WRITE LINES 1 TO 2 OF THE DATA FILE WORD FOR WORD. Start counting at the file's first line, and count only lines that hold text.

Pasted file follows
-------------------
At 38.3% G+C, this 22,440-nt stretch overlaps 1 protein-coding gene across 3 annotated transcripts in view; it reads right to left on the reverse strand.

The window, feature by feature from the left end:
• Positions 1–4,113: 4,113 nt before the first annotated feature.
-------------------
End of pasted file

At 38.3% G+C, this 22,440-nt stretch overlaps 1 protein-coding gene across 3 annotated transcripts in view; it reads right to left on the reverse strand.

The window, feature by feature from the left end: